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Environmental & Resource Protection
Biotic Review and Approval Process

County Code section 16.32.060 requires that any development activity in sensitive habitat receive biotic approval prior to disturbance.

To initiate the process, the applicant submits project plans and pays a fee to the Planning Department. A plot plan must show the location and type of existing and proposed development, property lines, and features such as roads, gullies, significant vegetation, and other pertinent information.

The Review may consist of one or more of the following:

  • A biotic pre-site: a preliminary site visit by County staff to determine if the site lies within a sensitive habitat. If staff finds that the proposed development is not within sensitive habitat, the process ends and no biotic approval is necessary. If the parcel is within or immediately adjacent to sensitive habitat, a biotic assessment may be required.
  • A biotic assessment: a brief review of on-site biotic resources conducted by a County-contracted biologist. A biotic assessment may result in a determination that the proposed project will not impact sensitive habitat, that under certain attached conditions there will be no significant impacts, or it may result in the need to do a more in-depth study of the resources through the biotic report process.
  • A biotic report: (an in-depth study) will be required if the biotic assessment indicates that more information is needed. This report will be prepared at the applicant's expense by a professional biologist (the County has a list of biologists and revegetation specialists familiar with County report and plan preparation requirements. The biotic report must be written according to County guidelines. The biotic report will be reviewed by a biologist contracted by the County for this purpose.

Result of Review

In all cases, the final determination of the review process lies with the Environmental Coordinator. In the case of a biotic assessment or biotic report review, the Environmental Coordinator will issue a Biotic Approval letter that spells out the conditions under which a project may move forward in sensitive habitat. Proposals that are not consistent with the County Code and/or General Plan may not be supported by Planning Staff to the approving body.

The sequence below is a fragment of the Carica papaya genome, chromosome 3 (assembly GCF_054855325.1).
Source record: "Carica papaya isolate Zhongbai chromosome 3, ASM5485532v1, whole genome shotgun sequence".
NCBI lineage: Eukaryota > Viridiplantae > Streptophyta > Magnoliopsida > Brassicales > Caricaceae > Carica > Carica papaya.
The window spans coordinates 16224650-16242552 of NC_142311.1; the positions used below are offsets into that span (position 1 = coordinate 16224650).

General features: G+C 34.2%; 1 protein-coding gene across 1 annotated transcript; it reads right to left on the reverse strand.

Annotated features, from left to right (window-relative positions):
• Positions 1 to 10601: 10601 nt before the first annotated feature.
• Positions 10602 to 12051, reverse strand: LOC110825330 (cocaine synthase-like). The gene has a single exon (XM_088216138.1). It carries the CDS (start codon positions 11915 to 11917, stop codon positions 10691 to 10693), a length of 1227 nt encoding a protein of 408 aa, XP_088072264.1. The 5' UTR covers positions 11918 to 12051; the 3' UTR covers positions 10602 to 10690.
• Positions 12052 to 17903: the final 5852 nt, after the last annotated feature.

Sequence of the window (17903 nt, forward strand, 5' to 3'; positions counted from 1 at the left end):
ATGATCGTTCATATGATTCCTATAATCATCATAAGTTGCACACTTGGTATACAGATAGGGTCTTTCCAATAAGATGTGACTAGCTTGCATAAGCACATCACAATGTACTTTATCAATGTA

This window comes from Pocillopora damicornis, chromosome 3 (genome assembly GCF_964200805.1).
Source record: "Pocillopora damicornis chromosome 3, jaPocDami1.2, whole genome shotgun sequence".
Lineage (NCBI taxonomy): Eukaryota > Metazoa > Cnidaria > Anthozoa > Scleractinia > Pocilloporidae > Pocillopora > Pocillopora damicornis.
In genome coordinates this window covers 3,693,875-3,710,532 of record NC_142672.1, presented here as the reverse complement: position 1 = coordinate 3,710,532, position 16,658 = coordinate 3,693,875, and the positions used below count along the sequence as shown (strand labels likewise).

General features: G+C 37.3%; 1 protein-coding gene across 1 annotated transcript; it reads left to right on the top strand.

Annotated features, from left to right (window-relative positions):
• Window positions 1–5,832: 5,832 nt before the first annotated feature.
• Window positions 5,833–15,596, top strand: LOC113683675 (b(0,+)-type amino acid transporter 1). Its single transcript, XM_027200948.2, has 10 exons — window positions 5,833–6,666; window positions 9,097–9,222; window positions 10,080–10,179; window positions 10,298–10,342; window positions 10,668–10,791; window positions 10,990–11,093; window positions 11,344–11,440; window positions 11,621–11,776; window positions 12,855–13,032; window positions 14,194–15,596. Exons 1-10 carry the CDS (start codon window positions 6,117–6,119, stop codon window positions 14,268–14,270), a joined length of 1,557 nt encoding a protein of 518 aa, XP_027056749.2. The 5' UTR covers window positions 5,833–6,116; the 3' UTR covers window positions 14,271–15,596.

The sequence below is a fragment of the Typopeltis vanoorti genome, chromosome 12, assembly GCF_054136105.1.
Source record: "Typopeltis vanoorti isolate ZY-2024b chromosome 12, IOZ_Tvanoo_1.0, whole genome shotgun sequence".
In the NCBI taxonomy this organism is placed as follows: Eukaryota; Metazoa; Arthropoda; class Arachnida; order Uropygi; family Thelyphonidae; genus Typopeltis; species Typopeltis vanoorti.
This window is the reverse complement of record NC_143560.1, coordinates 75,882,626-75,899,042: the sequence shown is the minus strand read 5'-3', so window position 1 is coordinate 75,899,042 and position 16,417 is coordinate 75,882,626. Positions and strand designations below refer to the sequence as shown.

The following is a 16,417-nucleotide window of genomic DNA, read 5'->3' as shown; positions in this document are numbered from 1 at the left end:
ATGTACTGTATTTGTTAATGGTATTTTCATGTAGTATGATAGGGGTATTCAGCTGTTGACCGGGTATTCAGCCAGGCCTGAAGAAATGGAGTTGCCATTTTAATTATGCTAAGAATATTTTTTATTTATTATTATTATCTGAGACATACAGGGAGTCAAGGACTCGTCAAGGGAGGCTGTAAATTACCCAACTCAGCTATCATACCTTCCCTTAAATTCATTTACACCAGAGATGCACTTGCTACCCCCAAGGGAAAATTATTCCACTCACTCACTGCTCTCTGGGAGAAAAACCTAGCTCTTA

If the biotic review or report indicates that development may be permitted in a sensitive habitat, the project may be conditioned to avoid certain areas, to mitigate for impacts, or both.

Mitigating Conditions

The developer will be required to compensate for any significant effects on the environment, as determined by the County's Environmental Coordinator. In addition, the developer may be required to:

  • Deed an easement to the County to protect the undisturbed portion of a sensitive habitat: and/or,
  • Restore any portion of a sensitive habitat which has been degraded; and/or,
  • Limit the portion of the site that will be disturbed; and/or,
  • Restrict land use. For example, livestock grazing may be prohibited.

Other conditions specific to the site and project may be required by the Environmental Coordinator based on information contained in the biotic assessment or biotic report.


Exemption from the requirements of the Sensitive Habitat Protection Ordinance include:

  • Existing commercial agricultural operations.
  • Projects which are determined by the Planning Director to have received sufficient biotic review during the granting of a Riparian Exception for the project site.
  • Projects for which an Environmental Impact Report is required which includes biotic review through the California Environmental Quality Act.


Violation of the Sensitive Habitat Ordinance or the conditions on a biotic permit may result in the issuance of a Notice of Violation, which describes the actions necessary to correct the problem and may include restoration of the area to its original condition. If the required corrective actions are not taken promptly, the Notice of Violation is recorded on the title to the property and becomes part of the public record. In addition, the current property owner is subject to a levy of all enforcement costs incurred by the Code Compliance staff in obtaining compliance as well as the possible imposition, through legal action, of penalties of up to $2,500 a day while the violation exists.


The usual County Planning appeal process is available to any applicant who is dissatisfied with a biotic permit decision (see the "Planning Appeals" brochure).

If you have questions about the Biotic Approval and Review process, please contact Matt Johnston at